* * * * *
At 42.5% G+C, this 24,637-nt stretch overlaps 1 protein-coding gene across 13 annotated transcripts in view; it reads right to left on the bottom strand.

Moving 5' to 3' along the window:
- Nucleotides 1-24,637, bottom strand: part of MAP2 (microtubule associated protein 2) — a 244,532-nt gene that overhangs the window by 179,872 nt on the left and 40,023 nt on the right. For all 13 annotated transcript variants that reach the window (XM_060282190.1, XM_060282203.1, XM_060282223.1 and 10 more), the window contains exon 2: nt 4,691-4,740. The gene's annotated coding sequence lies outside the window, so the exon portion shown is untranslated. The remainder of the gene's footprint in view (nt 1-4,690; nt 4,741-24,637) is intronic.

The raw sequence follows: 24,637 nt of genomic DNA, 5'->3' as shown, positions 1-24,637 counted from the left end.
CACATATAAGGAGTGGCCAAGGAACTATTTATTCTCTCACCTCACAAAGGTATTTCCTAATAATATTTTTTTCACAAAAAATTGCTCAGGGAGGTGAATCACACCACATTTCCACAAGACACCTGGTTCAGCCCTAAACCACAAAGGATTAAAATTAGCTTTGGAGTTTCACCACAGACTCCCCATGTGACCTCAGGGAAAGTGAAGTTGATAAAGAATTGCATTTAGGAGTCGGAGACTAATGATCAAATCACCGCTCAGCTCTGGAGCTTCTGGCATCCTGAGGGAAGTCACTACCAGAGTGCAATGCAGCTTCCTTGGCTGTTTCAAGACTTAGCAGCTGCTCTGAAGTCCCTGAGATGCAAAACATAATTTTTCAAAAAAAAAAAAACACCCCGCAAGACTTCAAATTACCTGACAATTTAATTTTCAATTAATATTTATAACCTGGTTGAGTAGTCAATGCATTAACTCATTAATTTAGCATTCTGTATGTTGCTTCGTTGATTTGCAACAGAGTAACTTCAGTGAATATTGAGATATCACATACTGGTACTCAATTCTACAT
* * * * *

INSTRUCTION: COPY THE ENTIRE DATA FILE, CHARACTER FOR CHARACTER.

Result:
At 42.5% G+C, this 24,637-nt stretch overlaps 1 protein-coding gene across 13 annotated transcripts in view; it reads right to left on the bottom strand.

Moving 5' to 3' along the window:
- Nucleotides 1-24,637, bottom strand: part of MAP2 (microtubule associated protein 2) — a 244,532-nt gene that overhangs the window by 179,872 nt on the left and 40,023 nt on the right. For all 13 annotated transcript variants that reach the window (XM_060282190.1, XM_060282203.1, XM_060282223.1 and 10 more), the window contains exon 2: nt 4,691-4,740. The gene's annotated coding sequence lies outside the window, so the exon portion shown is untranslated. The remainder of the gene's footprint in view (nt 1-4,690; nt 4,741-24,637) is intronic.

The raw sequence follows: 24,637 nt of genomic DNA, 5'->3' as shown, positions 1-24,637 counted from the left end.
CACATATAAGGAGTGGCCAAGGAACTATTTATTCTCTCACCTCACAAAGGTATTTCCTAATAATATTTTTTTCACAAAAAATTGCTCAGGGAGGTGAATCACACCACATTTCCACAAGACACCTGGTTCAGCCCTAAACCACAAAGGATTAAAATTAGCTTTGGAGTTTCACCACAGACTCCCCATGTGACCTCAGGGAAAGTGAAGTTGATAAAGAATTGCATTTAGGAGTCGGAGACTAATGATCAAATCACCGCTCAGCTCTGGAGCTTCTGGCATCCTGAGGGAAGTCACTACCAGAGTGCAATGCAGCTTCCTTGGCTGTTTCAAGACTTAGCAGCTGCTCTGAAGTCCCTGAGATGCAAAACATAATTTTTCAAAAAAAAAAAAACACCCCGCAAGACTTCAAATTACCTGACAATTTAATTTTCAATTAATATTTATAACCTGGTTGAGTAGTCAATGCATTAACTCATTAATTTAGCATTCTGTATGTTGCTTCGTTGATTTGCAACAGAGTAACTTCAGTGAATATTGAGATATCACATACTGGTACTCAATTCTACAT